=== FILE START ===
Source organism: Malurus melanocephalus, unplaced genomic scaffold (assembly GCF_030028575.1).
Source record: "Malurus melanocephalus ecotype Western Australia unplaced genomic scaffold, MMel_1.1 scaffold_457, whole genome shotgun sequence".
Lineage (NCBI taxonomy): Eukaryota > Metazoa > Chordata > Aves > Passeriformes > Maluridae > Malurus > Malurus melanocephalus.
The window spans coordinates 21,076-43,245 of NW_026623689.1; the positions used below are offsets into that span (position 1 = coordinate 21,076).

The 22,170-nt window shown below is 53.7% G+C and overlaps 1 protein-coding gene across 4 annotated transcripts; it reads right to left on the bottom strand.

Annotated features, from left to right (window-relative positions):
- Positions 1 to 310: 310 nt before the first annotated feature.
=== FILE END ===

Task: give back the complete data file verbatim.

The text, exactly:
Source organism: Malurus melanocephalus, unplaced genomic scaffold (assembly GCF_030028575.1).
Source record: "Malurus melanocephalus ecotype Western Australia unplaced genomic scaffold, MMel_1.1 scaffold_457, whole genome shotgun sequence".
Lineage (NCBI taxonomy): Eukaryota > Metazoa > Chordata > Aves > Passeriformes > Maluridae > Malurus > Malurus melanocephalus.
The window spans coordinates 21,076-43,245 of NW_026623689.1; the positions used below are offsets into that span (position 1 = coordinate 21,076).

The 22,170-nt window shown below is 53.7% G+C and overlaps 1 protein-coding gene across 4 annotated transcripts; it reads right to left on the bottom strand.

Annotated features, from left to right (window-relative positions):
- Positions 1 to 310: 310 nt before the first annotated feature.